He tried to fight. Tried to knock it away. A repetitive, electric clicking.

Too late.

Brett heard the fighting and the sound of dead weight hitting the floor as he ran back up the stairs, Beretta in hand. The intruder lay on the floor, limp. Brett’s hands began to shake.

“We’ve been found,” he said, voice anxious and wavering.

Jimmy groaned. “Shut up, Brett.”

Brett’s face flushed, his ears turning bright pink. “No. I’m not going to shut up,” he shouted, gripping his pistol. “This is bad. This is very, very bad, and we’re neck-deep in it.”

“Knock it off.”

“No. We’re all going to go to prison. Do you understand that?”

“It was just one guy—”

“—who’s now lying limp on my floor!” Brett’s tone raised an octave.

Snider knelt over the intruder’s slumped form. “Take him to the lake in his car. Make it look like he lost control and went in.”

“Like an accident?” Jimmy clarified.

Snider nodded. “These roads can be treacherous in snowy conditions.”

Brett watched as Jimmy hoisted the intruder over his shoulder, heaving him out the front door. “You know the police are going to tie this back to me.”

“Calm down,” Snider snapped.

“Stop telling me to calm down. They’re not going to tie this to you. They’re going to tie this to me.”

Snider ran a hand through his hair wearily. “Where’s breakfast?”

“Don’t try to change the subject. This is serious!”

“Finish breakfast,” Snider ordered as he moved down the hall, back turned.

“Don’t you walk away from me!” Brett blustered as he stomped after him, gun in hand. “I’m talking to you!” He reached out, putting a hand on the black-clad shoulder, then felt it twist as Snider spun.

Brett doubled over with his arm cocked violently in the air, wrist screwed in an unnatural direction, a strong hand shoving his shoulder down like a fulcrum. A knee to his stomach and the pistol hit the carpet.

Snider came close to Brett’s ear. “You do not talk to me that way”—his tone was soft but ferocious—“or so help me you’ll find yourself in the lake next to our uninvited guest here. Got it?”

Brett felt like his arm was about to be torn from its socket.

“Got it?”

Brett didn’t say anything; he only groaned in agony. A whimper escaped him; then he felt the force of the floor as Snider gave a brutal shove. He lay there, groaning, carpet pressed to his cheek as he watched Snider scoop up the pistol and walk away.

Jimmy came back in the front door and Snider handed off the Beretta, then looked back at Brett.

“Finish breakfast. I’m hungry.”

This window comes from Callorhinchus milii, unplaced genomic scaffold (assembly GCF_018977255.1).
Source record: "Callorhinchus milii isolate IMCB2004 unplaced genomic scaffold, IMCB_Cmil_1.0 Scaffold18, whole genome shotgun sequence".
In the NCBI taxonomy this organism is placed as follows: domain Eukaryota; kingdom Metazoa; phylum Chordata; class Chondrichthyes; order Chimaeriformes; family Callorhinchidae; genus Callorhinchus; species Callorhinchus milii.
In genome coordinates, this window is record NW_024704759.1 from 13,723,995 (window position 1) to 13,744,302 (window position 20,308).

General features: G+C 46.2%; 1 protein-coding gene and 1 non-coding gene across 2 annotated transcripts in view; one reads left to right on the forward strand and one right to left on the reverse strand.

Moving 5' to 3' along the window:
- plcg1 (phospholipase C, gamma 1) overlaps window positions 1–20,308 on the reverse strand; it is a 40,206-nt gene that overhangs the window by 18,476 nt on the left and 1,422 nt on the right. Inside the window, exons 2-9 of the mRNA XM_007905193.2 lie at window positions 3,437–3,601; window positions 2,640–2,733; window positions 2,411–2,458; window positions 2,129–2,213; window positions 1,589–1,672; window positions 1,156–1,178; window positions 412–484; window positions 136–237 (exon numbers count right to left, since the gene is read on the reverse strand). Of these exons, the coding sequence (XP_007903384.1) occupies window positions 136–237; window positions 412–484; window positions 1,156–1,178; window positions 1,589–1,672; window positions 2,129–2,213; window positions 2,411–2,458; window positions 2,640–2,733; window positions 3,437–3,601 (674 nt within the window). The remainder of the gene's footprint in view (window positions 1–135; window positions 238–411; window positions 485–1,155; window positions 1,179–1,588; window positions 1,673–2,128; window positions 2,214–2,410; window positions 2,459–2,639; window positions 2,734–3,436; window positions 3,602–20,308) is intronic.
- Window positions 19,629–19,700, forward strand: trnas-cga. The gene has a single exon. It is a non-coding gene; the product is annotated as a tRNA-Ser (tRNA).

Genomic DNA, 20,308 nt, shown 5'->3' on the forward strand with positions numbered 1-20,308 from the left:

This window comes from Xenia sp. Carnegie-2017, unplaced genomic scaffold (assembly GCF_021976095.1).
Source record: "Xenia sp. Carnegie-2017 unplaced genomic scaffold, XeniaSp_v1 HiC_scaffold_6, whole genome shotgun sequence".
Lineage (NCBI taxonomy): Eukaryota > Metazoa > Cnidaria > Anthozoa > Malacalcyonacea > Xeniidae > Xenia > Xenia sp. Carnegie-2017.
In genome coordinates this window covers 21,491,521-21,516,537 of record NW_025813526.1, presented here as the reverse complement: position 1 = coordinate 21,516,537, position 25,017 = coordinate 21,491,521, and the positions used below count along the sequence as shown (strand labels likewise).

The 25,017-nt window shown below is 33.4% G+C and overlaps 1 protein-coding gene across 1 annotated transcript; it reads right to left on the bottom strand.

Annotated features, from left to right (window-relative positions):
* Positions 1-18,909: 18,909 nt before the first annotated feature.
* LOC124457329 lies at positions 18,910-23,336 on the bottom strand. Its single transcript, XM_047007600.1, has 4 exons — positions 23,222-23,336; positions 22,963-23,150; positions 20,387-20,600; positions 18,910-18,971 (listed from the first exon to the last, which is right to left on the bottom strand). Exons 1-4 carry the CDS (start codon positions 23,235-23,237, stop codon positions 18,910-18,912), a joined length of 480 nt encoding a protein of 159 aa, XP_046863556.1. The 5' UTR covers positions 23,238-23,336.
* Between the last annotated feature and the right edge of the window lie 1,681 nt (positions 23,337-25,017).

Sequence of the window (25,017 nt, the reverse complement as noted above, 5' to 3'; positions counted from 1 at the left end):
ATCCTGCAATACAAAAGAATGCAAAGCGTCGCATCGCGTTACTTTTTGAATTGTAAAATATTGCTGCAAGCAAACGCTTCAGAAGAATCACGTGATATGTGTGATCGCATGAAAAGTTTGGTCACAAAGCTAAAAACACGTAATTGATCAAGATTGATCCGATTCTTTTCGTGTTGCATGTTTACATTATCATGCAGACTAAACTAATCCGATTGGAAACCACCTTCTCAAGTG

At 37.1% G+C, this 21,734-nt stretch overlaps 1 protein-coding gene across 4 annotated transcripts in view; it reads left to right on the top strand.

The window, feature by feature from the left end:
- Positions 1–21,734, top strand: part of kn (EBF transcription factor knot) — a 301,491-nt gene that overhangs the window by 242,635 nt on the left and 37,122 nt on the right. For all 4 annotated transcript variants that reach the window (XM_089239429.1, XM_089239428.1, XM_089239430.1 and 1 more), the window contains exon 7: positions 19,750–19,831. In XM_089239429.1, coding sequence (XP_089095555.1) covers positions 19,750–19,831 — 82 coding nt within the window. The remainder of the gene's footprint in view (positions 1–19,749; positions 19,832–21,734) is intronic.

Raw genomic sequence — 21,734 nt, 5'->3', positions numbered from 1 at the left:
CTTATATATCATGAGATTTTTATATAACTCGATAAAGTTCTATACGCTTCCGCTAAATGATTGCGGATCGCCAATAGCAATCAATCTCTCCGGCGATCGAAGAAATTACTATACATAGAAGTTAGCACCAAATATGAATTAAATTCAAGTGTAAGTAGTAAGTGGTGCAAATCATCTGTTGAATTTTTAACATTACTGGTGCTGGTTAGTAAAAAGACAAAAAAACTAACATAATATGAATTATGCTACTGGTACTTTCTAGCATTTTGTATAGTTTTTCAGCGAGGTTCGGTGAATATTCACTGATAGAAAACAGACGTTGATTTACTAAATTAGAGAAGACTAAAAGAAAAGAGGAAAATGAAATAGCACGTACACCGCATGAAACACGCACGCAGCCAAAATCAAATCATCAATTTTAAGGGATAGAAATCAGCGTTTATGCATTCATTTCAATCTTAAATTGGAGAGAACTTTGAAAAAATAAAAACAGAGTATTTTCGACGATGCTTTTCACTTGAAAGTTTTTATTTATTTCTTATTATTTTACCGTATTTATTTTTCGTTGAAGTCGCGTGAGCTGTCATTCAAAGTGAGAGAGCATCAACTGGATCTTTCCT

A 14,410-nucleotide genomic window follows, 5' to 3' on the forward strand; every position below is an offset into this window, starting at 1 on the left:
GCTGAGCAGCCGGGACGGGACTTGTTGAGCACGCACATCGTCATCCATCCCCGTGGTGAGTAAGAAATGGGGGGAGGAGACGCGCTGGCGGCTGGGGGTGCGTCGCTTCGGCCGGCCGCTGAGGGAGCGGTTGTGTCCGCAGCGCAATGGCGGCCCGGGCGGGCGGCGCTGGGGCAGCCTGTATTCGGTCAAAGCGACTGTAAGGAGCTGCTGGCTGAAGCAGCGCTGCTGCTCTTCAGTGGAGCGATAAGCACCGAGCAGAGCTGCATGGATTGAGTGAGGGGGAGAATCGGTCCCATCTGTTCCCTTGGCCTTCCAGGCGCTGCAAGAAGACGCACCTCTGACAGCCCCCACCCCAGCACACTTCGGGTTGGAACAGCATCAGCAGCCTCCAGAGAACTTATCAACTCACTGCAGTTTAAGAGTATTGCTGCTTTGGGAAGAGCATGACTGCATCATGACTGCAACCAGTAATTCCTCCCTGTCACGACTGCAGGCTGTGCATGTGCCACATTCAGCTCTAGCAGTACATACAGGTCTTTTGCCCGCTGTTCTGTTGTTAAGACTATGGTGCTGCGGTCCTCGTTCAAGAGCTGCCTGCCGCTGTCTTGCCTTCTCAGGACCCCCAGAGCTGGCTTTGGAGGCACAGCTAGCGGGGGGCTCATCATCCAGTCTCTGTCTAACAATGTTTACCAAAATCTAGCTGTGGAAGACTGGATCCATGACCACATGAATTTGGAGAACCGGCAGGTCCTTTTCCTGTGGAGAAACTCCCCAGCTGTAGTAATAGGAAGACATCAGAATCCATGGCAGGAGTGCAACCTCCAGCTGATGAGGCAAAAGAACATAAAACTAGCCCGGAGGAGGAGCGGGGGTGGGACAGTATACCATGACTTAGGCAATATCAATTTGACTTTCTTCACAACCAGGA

Brett sat up, leaning his aching body against the wall, seething. He touched his nose. Blood.

His shaking hands clenched.

Hannah listened intently. They’d done a good job of soundproofing the room, but there was only so much foam and mattresses could keep out. She held her breath, trying to hear more.

It had sounded like fighting. Shouting mostly, but things hit the walls, shaking the beams down to her shadowy basement.

There wasn’t much time for her, she supposed. They were getting desperate. What little she could make out from the tone of the shouting told her that. They weren’t going to keep her around much longer. That was certain.

What was the point? Two decades of living. She was nineteen years old and alone. A college freshman, living in the dorms, failing to adapt. Her roommate liked to drink and liked guys even more—Hannah had come home to find a “do not disturb” sign hanging from her own door at least once a week all semester, forcing her to sleep on a couch in the downstairs commons. The food in the dining halls was bad, the company worse. All she had wanted was to go home.

She didn’t want to be a college graduate with a career. All she wanted was to meet a nice man and love him, feed him, raise his children. It was an old-fashioned and naïve desire, all her professors and friends had told her that, but still it was the life she wanted.

She wanted peace and quiet and love and cookies made for her children—not an education or a life in the fast lane, but her
grandfather had made her go, wanting her to get a degree in business so she could make the family business more profitable.

The sensation was in her temples this time—soft images blending one to another.

Her eighth birthday party.

She wore a cowgirl hat and boots.

A chocolate cake with sprinkles.

The number eight embedded in frosting, a single flame rising from the wick.

Her friends smiling.

Her childhood dog, Max, licking her face.


The stinging all over her.

Crying in her grandfather’s arms.

—her grandfather’s arms.

Hannah lifted her head. She wanted to live.

Snider dialed the phone.

“Yes?” his employer said across the line.

“It’s me.”

There was a pause. “What do you need?”

“Some guy started snooping around.”


“I think it’s time you told me exactly why you hired us to kidnap the girl.”

“I’m sorry, but I can’t—”

“I swear, we’ll kill her now.”

There was another pause.

“Are you watching the news?”

“Do you mean the murdered imam?”


“Are you guys responsible for that?”

“We need control of our situation.”

“And the girl’s kidnapping provides you with that?”

“We’ll double your money.”

Snider sneered. “We’re now connected to a politically charged killing. You’ll triple our money, and you’ll have the rest of it for us tonight, because after that we’re sending her back in a garbage bag!”

Devin’s thoughts floated.

Confused—in the front seat of the car. The car hood breaking the ice, plunging into the water.

The windshield cracking—leaking. Breaking. Cold water spilling in.

Body seizing from the shock. Lungs filling with ice water.

Devin’s eyes opened—darkness everywhere. His whole world shook as his head slammed into something. How had he gotten here? On his back, in some dark, confined place.

His world shook again with a jarring slam as he heard the engine rev.

He was in the trunk of a car.